Tuesday, August 3, 2021

Dragon Warrior III (GBC) - Part 3: Louisiana Purchase

This game's Japan equivalent is our next stop after the class change. At this point the game becomes open world, so you can take on the next bunch of objectives in any real order. The Zipangu section actually contains one of the tougher upcoming bosses.

Seriously? ANOTHER racist town? They're as bad as the elves!

"Take a bath, barbarian" they scowl.

They also sacrifice their baby girls to the local hydra.

Zipangu's only guide on their journey is Himiko, a noble hero lady who explained to everyone that the only way they can be protected from the boogeyman is by feeding their kids to a dragon. As the Founding Fathers once said, "Those who sacrifice their kids for protection from a hydra deserve neither kids nor protection. Also, WTF."

"Sacrificing our kids. Also, we have no privacy and she listens to our conversations to make sure we aren't Extremists, which are a huge threat to humanity. Thank God for Himiko! Just...Thank God."

Jeez. Why is everyone so rude here in Zipangu? They're worse than the Elf town.

"GET OUT" screeches Himiko before gnawing on a weirdly human-looking bone. Well, maybe we can get Himiko to like us if we go and defeat this Orochi that's threatening the village and eating human sacrifices.

Next is a lava cave that looks REALLY nice in this GBC port compared to the NES original. Remember, back in the day people didn't have the Super Famicom version to compare this to. Not even a translated ROM, for a while. This was a huge step up from the NES version.

Here's Orochi, the first big boss since Kandar. This is where things get a bit more serious, though really, all of the bosses in this game are tougher than usual for this series.

The meta from this point on is to cast Sap once or twice on a boss to lower their defense, then go to town with the melee characters while the casters heal. SpeedUp also helps to cast early.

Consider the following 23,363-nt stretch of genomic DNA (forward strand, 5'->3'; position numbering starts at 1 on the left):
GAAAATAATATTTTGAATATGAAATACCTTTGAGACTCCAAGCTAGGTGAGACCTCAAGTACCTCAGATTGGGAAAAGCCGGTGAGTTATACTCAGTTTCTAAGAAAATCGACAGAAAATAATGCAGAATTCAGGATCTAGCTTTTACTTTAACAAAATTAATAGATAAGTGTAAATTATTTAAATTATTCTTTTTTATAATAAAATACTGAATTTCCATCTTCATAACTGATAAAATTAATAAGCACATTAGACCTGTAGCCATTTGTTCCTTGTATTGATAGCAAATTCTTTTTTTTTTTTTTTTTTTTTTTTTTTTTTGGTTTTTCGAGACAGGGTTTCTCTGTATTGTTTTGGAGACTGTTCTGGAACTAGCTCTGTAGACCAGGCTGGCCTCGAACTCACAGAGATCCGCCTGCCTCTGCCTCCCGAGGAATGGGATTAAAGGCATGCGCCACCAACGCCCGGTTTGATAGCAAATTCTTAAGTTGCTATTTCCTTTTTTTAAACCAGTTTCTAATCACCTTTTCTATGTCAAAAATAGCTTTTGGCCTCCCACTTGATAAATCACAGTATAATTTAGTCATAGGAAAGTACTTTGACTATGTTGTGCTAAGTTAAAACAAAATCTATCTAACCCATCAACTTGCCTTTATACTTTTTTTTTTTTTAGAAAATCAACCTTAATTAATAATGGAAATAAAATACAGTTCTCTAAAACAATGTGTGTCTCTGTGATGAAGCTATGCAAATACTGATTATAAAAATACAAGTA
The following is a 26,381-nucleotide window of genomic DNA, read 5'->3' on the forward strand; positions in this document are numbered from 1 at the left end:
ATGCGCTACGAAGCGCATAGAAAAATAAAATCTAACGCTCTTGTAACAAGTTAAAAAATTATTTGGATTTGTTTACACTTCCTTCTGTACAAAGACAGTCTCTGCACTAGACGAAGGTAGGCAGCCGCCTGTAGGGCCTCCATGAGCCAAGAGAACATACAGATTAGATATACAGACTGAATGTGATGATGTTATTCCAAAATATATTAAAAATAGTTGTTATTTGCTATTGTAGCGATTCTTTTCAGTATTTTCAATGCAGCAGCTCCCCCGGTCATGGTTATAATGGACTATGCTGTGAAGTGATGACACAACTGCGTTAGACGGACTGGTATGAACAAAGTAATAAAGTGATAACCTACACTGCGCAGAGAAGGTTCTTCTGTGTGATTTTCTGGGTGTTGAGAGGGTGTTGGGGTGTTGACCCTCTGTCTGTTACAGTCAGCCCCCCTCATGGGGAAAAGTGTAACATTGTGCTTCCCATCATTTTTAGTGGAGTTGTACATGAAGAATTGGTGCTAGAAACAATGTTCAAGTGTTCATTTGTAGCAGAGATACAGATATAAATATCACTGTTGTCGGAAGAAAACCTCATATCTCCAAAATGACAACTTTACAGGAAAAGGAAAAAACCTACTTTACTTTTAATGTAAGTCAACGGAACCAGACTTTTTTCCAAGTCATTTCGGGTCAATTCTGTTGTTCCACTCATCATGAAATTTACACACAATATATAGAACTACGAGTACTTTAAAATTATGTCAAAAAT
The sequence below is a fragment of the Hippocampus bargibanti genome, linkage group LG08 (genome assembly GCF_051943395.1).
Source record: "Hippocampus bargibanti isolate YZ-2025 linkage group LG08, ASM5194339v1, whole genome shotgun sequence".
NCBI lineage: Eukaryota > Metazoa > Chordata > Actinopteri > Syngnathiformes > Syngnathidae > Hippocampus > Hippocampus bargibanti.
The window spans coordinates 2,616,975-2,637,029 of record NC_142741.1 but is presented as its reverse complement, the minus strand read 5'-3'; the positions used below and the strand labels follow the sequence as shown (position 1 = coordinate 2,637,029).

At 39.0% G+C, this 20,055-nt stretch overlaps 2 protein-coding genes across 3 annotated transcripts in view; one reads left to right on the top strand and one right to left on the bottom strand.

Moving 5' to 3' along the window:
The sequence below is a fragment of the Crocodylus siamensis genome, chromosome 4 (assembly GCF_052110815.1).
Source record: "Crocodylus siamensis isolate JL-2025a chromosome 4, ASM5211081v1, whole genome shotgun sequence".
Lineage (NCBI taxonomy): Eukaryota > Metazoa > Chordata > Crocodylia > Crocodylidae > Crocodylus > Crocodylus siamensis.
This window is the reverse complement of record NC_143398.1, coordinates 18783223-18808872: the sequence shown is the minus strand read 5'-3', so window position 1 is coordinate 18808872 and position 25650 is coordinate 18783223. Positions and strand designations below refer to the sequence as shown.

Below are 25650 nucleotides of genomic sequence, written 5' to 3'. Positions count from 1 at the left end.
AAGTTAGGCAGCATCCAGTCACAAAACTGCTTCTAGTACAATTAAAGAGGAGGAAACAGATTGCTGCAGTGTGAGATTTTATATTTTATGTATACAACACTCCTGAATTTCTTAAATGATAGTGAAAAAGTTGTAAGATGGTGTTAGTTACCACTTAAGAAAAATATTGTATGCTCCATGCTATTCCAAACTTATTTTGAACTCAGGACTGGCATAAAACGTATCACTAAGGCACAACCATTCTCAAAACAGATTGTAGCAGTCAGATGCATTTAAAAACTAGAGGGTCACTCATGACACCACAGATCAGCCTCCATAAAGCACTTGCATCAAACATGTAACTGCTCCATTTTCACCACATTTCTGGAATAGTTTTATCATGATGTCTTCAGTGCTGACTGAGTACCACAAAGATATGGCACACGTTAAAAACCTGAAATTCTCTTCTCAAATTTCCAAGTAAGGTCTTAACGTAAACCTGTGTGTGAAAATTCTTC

Orochi has some mean AOEs and managed to beat half the party, but I eked out a win.

Meanwhile, back at the ranch! Himiko is suddenly weirdly injured. "I fell down some stairs" she screeches.

With Orochi defeated and peace restored to Jipangu, we head back to Dharma to do some name-changes. Yeah, I decided that it was just too confusing the way it was. Tessa H. Fluffernuffer, Claire, and Veronica are due up for renames anyway.

Wait, what? It won't let me have Tess. What gives?

I end up going with these names. I really didn't want to name Tessa "Tank" because it just makes me think of Bobby Lee and his DAE-WOO.

Let's find out what the deal is. There's only one way the name could be "unavailable".

The heck. There's a Tess already. Who is this default group poser? What are the odds?

After that detour I go back to Himiko to see how she's doing from her stair-inflicted wounds. She reveals that she is in fact Orochi and needs for me to keep it secret. You can accept or na. I say na.

What follows is another fight with Orochi! This one is pretty much the same as the previous one, though it depends on what version of the game you're playing. In some versions, this Orochi is stronger.

Here's the NES version for comparison. Considering they're both 8-bit systems, the GBC actually dwarfs the NES in visual power.